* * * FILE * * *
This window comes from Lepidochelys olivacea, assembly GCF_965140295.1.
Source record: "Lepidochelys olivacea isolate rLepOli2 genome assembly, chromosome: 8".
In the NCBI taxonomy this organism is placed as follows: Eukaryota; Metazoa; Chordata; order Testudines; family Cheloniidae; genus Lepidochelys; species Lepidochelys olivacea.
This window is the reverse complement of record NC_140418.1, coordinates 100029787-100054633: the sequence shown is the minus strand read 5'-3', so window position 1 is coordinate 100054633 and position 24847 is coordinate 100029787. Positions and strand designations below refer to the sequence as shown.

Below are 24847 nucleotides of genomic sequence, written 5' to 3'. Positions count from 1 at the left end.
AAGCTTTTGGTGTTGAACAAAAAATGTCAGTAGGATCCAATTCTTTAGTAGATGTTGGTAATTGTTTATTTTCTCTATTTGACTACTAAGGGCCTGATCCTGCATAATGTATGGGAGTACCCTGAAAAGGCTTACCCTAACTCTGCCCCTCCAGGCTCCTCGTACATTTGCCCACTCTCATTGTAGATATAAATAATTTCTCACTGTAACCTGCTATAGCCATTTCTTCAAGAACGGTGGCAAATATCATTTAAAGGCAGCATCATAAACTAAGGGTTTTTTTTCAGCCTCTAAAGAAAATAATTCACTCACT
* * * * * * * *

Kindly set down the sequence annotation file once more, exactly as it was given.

This window comes from Lepidochelys olivacea, assembly GCF_965140295.1.
Source record: "Lepidochelys olivacea isolate rLepOli2 genome assembly, chromosome: 8".
In the NCBI taxonomy this organism is placed as follows: Eukaryota; Metazoa; Chordata; order Testudines; family Cheloniidae; genus Lepidochelys; species Lepidochelys olivacea.
This window is the reverse complement of record NC_140418.1, coordinates 100029787-100054633: the sequence shown is the minus strand read 5'-3', so window position 1 is coordinate 100054633 and position 24847 is coordinate 100029787. Positions and strand designations below refer to the sequence as shown.

Below are 24847 nucleotides of genomic sequence, written 5' to 3'. Positions count from 1 at the left end.
AAGCTTTTGGTGTTGAACAAAAAATGTCAGTAGGATCCAATTCTTTAGTAGATGTTGGTAATTGTTTATTTTCTCTATTTGACTACTAAGGGCCTGATCCTGCATAATGTATGGGAGTACCCTGAAAAGGCTTACCCTAACTCTGCCCCTCCAGGCTCCTCGTACATTTGCCCACTCTCATTGTAGATATAAATAATTTCTCACTGTAACCTGCTATAGCCATTTCTTCAAGAACGGTGGCAAATATCATTTAAAGGCAGCATCATAAACTAAGGGTTTTTTTTCAGCCTCTAAAGAAAATAATTCACTCACT